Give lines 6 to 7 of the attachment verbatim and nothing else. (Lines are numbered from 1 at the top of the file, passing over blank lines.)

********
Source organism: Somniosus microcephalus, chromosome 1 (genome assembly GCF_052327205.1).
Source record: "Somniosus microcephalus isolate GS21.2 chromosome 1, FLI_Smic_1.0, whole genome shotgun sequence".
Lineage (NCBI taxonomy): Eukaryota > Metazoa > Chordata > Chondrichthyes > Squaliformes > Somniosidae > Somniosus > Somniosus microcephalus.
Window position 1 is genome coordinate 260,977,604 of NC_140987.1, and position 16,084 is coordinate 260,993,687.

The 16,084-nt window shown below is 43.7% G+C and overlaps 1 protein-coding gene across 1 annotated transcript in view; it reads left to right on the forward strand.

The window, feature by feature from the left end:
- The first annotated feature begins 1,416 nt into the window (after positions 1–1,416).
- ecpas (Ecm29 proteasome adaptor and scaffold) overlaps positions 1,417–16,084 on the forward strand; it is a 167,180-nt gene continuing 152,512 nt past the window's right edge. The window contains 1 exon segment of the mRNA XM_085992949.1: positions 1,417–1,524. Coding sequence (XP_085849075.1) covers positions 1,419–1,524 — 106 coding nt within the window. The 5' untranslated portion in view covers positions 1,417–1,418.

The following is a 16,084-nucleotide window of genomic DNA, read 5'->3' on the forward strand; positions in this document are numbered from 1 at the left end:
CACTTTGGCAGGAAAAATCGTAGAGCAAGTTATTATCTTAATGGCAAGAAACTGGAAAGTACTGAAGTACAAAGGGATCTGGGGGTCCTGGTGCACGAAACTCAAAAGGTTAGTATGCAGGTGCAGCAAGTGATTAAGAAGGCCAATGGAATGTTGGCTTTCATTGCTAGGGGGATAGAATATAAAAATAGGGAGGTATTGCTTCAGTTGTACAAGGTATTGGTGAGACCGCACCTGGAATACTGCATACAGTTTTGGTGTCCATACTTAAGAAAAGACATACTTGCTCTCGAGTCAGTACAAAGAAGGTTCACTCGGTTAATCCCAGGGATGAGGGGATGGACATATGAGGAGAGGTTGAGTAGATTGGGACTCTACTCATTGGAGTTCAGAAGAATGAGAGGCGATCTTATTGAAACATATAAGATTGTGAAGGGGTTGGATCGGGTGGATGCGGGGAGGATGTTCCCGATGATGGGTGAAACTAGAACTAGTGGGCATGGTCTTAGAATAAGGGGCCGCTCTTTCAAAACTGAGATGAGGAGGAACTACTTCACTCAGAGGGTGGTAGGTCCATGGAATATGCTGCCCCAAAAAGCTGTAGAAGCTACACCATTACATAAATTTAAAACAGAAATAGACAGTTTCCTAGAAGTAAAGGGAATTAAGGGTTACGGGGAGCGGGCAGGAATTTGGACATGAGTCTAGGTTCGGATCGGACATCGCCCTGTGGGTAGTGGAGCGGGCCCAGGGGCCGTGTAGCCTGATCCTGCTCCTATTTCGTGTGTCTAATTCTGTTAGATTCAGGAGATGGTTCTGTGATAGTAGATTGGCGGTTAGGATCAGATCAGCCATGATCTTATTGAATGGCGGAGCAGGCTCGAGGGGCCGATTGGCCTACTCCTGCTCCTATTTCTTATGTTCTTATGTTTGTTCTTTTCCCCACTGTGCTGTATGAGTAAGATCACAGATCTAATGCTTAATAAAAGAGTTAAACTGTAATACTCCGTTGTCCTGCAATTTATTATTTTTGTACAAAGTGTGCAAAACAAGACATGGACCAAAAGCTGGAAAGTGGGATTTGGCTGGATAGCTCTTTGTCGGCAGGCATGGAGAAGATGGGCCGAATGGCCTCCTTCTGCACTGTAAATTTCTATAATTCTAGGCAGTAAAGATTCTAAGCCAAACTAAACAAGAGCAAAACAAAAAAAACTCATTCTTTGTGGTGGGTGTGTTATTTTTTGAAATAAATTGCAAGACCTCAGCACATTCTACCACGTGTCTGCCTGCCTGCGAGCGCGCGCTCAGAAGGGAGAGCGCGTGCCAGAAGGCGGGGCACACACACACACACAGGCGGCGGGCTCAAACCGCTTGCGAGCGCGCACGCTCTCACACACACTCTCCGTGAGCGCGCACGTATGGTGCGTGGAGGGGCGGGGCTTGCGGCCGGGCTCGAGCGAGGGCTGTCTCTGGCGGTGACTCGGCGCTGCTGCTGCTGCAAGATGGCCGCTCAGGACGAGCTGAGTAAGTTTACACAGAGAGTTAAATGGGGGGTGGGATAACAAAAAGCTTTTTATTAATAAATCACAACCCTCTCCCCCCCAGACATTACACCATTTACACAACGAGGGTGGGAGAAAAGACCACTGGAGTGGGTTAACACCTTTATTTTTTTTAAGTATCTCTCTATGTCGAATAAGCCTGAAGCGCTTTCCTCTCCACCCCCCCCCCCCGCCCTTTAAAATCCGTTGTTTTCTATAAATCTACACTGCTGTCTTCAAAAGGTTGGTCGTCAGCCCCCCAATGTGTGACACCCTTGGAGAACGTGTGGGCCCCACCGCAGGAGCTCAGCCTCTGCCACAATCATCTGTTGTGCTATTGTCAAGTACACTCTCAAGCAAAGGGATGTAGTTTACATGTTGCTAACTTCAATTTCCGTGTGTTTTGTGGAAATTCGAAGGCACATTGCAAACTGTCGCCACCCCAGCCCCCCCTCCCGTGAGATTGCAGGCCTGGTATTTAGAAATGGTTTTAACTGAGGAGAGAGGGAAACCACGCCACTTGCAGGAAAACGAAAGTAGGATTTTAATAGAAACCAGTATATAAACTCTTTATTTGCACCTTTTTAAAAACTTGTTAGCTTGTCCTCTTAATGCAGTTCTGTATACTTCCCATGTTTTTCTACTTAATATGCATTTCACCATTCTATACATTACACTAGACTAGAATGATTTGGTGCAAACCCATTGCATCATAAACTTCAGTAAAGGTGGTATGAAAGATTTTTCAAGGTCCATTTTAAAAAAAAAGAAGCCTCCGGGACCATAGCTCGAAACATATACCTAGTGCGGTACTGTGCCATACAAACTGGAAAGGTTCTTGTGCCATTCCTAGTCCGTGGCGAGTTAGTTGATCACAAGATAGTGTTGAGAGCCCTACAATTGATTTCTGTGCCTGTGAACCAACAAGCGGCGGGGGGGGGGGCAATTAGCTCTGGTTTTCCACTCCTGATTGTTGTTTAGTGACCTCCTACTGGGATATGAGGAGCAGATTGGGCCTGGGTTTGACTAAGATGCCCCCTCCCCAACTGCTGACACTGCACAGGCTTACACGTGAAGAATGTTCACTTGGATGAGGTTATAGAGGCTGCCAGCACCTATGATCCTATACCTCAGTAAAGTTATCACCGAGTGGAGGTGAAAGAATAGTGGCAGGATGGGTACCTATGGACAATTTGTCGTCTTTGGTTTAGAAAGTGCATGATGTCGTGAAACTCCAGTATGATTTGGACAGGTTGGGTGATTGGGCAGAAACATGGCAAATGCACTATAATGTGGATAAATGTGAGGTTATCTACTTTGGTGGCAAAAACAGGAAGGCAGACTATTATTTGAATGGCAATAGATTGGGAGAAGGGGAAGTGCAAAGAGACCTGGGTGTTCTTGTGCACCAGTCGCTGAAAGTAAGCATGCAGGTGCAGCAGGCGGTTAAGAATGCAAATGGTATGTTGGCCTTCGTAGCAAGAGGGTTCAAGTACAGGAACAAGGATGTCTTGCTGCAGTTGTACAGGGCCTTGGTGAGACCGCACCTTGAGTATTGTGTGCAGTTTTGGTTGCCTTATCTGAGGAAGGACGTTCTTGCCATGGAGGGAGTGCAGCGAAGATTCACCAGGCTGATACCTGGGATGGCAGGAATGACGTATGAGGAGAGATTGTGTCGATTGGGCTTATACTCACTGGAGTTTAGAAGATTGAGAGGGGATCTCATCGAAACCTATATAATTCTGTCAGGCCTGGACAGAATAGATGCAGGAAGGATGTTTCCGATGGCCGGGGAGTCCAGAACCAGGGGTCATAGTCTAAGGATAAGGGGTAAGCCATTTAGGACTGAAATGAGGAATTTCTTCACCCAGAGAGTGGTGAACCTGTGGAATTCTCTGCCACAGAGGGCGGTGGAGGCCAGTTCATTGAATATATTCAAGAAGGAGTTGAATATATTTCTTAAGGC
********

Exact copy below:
The window, feature by feature from the left end:
- The first annotated feature begins 1,416 nt into the window (after positions 1–1,416).